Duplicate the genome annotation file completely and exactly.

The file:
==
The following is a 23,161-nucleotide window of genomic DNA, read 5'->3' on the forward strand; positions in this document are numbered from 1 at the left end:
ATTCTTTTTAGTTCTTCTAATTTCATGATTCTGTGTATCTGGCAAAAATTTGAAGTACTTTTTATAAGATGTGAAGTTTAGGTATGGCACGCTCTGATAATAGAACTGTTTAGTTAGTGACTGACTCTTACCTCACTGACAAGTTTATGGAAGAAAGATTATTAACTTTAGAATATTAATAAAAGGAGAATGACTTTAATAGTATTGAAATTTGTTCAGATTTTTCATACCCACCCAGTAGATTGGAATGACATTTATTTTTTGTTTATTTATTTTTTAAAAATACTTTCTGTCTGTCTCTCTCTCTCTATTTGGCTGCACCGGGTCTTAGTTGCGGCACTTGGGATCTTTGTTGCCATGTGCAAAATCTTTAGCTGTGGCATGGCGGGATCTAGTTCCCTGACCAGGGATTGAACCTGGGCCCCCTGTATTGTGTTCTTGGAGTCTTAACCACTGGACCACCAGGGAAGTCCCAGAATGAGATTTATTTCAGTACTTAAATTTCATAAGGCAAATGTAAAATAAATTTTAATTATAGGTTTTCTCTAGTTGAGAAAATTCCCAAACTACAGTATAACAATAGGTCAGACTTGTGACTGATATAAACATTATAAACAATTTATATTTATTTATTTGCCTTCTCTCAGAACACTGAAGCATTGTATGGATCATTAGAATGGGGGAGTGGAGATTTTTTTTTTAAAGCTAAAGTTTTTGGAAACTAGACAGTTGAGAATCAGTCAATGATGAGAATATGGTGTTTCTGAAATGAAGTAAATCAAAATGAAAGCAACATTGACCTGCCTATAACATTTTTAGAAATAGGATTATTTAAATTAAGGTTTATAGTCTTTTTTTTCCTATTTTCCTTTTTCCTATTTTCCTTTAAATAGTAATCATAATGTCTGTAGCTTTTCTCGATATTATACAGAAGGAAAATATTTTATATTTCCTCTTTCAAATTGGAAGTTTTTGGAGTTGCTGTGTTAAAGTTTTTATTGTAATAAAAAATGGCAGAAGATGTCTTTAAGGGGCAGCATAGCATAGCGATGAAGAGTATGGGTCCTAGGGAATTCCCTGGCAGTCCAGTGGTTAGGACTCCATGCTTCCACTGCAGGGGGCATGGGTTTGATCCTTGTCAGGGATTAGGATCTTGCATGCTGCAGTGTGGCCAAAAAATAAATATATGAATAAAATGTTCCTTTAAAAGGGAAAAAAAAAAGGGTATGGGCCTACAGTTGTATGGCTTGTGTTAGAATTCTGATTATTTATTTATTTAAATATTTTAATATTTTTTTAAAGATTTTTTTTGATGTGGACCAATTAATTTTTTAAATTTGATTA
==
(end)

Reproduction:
The following is a 23,161-nucleotide window of genomic DNA, read 5'->3' on the forward strand; positions in this document are numbered from 1 at the left end:
ATTCTTTTTAGTTCTTCTAATTTCATGATTCTGTGTATCTGGCAAAAATTTGAAGTACTTTTTATAAGATGTGAAGTTTAGGTATGGCACGCTCTGATAATAGAACTGTTTAGTTAGTGACTGACTCTTACCTCACTGACAAGTTTATGGAAGAAAGATTATTAACTTTAGAATATTAATAAAAGGAGAATGACTTTAATAGTATTGAAATTTGTTCAGATTTTTCATACCCACCCAGTAGATTGGAATGACATTTATTTTTTGTTTATTTATTTTTTAAAAATACTTTCTGTCTGTCTCTCTCTCTCTATTTGGCTGCACCGGGTCTTAGTTGCGGCACTTGGGATCTTTGTTGCCATGTGCAAAATCTTTAGCTGTGGCATGGCGGGATCTAGTTCCCTGACCAGGGATTGAACCTGGGCCCCCTGTATTGTGTTCTTGGAGTCTTAACCACTGGACCACCAGGGAAGTCCCAGAATGAGATTTATTTCAGTACTTAAATTTCATAAGGCAAATGTAAAATAAATTTTAATTATAGGTTTTCTCTAGTTGAGAAAATTCCCAAACTACAGTATAACAATAGGTCAGACTTGTGACTGATATAAACATTATAAACAATTTATATTTATTTATTTGCCTTCTCTCAGAACACTGAAGCATTGTATGGATCATTAGAATGGGGGAGTGGAGATTTTTTTTTTAAAGCTAAAGTTTTTGGAAACTAGACAGTTGAGAATCAGTCAATGATGAGAATATGGTGTTTCTGAAATGAAGTAAATCAAAATGAAAGCAACATTGACCTGCCTATAACATTTTTAGAAATAGGATTATTTAAATTAAGGTTTATAGTCTTTTTTTTCCTATTTTCCTTTTTCCTATTTTCCTTTAAATAGTAATCATAATGTCTGTAGCTTTTCTCGATATTATACAGAAGGAAAATATTTTATATTTCCTCTTTCAAATTGGAAGTTTTTGGAGTTGCTGTGTTAAAGTTTTTATTGTAATAAAAAATGGCAGAAGATGTCTTTAAGGGGCAGCATAGCATAGCGATGAAGAGTATGGGTCCTAGGGAATTCCCTGGCAGTCCAGTGGTTAGGACTCCATGCTTCCACTGCAGGGGGCATGGGTTTGATCCTTGTCAGGGATTAGGATCTTGCATGCTGCAGTGTGGCCAAAAAATAAATATATGAATAAAATGTTCCTTTAAAAGGGAAAAAAAAAAGGGTATGGGCCTACAGTTGTATGGCTTGTGTTAGAATTCTGATTATTTATTTATTTAAATATTTTAATATTTTTTTAAAGATTTTTTTTGATGTGGACCAATTAATTTTTTAAATTTGATTA